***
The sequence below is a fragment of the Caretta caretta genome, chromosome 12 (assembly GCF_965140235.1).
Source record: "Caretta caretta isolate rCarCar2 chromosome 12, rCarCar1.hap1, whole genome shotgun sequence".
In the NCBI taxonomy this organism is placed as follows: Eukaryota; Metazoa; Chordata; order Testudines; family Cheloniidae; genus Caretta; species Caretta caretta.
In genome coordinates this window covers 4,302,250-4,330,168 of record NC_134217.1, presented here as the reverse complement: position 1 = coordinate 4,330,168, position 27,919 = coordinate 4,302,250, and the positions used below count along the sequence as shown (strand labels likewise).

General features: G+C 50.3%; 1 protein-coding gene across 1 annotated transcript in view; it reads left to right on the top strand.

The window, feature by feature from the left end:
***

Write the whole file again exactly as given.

The sequence below is a fragment of the Caretta caretta genome, chromosome 12 (assembly GCF_965140235.1).
Source record: "Caretta caretta isolate rCarCar2 chromosome 12, rCarCar1.hap1, whole genome shotgun sequence".
In the NCBI taxonomy this organism is placed as follows: Eukaryota; Metazoa; Chordata; order Testudines; family Cheloniidae; genus Caretta; species Caretta caretta.
In genome coordinates this window covers 4,302,250-4,330,168 of record NC_134217.1, presented here as the reverse complement: position 1 = coordinate 4,330,168, position 27,919 = coordinate 4,302,250, and the positions used below count along the sequence as shown (strand labels likewise).

General features: G+C 50.3%; 1 protein-coding gene across 1 annotated transcript in view; it reads left to right on the top strand.

The window, feature by feature from the left end: